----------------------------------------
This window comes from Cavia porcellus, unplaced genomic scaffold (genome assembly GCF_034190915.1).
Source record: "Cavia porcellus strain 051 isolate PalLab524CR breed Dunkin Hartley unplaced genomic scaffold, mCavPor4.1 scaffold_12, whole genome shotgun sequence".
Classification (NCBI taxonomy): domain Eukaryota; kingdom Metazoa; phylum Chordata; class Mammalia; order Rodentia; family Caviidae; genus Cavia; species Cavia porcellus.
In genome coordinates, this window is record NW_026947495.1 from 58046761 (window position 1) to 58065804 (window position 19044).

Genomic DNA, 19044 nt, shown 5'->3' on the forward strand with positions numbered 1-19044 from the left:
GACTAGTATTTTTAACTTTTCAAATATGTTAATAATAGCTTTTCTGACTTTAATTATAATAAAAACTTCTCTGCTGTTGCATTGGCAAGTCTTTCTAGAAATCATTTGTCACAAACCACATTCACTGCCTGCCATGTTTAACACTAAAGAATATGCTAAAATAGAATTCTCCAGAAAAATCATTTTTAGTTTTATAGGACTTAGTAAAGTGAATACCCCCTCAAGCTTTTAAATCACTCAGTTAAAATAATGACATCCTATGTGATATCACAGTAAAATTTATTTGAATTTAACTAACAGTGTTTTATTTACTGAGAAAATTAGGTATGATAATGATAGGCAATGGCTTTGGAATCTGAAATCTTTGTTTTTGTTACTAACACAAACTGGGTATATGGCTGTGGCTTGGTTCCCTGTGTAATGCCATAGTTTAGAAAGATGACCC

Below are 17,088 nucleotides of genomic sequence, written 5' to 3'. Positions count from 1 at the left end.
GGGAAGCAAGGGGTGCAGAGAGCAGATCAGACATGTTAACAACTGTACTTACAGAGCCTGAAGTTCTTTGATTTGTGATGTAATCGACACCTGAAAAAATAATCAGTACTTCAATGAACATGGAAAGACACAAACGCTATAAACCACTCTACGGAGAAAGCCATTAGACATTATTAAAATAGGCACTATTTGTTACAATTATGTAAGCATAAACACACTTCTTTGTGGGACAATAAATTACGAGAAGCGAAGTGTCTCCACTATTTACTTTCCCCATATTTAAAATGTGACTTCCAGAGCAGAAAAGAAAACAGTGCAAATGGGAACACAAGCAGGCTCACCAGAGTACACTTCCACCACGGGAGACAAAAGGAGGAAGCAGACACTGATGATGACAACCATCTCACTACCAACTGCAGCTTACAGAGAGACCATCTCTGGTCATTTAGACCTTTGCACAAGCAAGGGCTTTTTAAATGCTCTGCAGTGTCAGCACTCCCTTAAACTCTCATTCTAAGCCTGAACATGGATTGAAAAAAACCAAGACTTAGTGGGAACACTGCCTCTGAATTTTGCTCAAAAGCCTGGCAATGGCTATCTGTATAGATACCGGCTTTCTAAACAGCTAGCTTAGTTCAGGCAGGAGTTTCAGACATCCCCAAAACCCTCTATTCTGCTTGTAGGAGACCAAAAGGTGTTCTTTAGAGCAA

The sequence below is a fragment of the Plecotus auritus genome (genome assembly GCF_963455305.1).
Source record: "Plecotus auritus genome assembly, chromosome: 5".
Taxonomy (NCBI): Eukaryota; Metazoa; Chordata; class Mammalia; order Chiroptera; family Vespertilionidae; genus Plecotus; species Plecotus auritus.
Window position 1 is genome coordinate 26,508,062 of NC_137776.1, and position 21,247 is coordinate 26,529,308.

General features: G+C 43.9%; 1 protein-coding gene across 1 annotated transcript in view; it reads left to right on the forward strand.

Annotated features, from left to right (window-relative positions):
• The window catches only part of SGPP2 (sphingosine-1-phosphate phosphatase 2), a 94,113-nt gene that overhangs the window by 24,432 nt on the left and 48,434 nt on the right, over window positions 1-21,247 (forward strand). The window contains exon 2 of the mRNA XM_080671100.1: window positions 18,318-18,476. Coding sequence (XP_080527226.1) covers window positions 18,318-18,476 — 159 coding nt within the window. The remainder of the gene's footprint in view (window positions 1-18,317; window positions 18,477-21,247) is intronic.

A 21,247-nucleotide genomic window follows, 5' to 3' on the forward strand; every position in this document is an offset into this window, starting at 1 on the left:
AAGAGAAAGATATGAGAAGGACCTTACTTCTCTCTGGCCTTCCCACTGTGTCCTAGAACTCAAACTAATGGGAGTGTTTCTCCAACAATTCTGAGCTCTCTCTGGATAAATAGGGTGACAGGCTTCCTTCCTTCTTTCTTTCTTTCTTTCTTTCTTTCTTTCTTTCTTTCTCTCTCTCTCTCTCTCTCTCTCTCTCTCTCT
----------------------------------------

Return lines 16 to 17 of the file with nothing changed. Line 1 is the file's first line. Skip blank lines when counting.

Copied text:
A 21,247-nucleotide genomic window follows, 5' to 3' on the forward strand; every position in this document is an offset into this window, starting at 1 on the left:
AAGAGAAAGATATGAGAAGGACCTTACTTCTCTCTGGCCTTCCCACTGTGTCCTAGAACTCAAACTAATGGGAGTGTTTCTCCAACAATTCTGAGCTCTCTCTGGATAAATAGGGTGACAGGCTTCCTTCCTTCTTTCTTTCTTTCTTTCTTTCTTTCTTTCTTTCTTTCTCTCTCTCTCTCTCTCTCTCTCTCTCTCTCT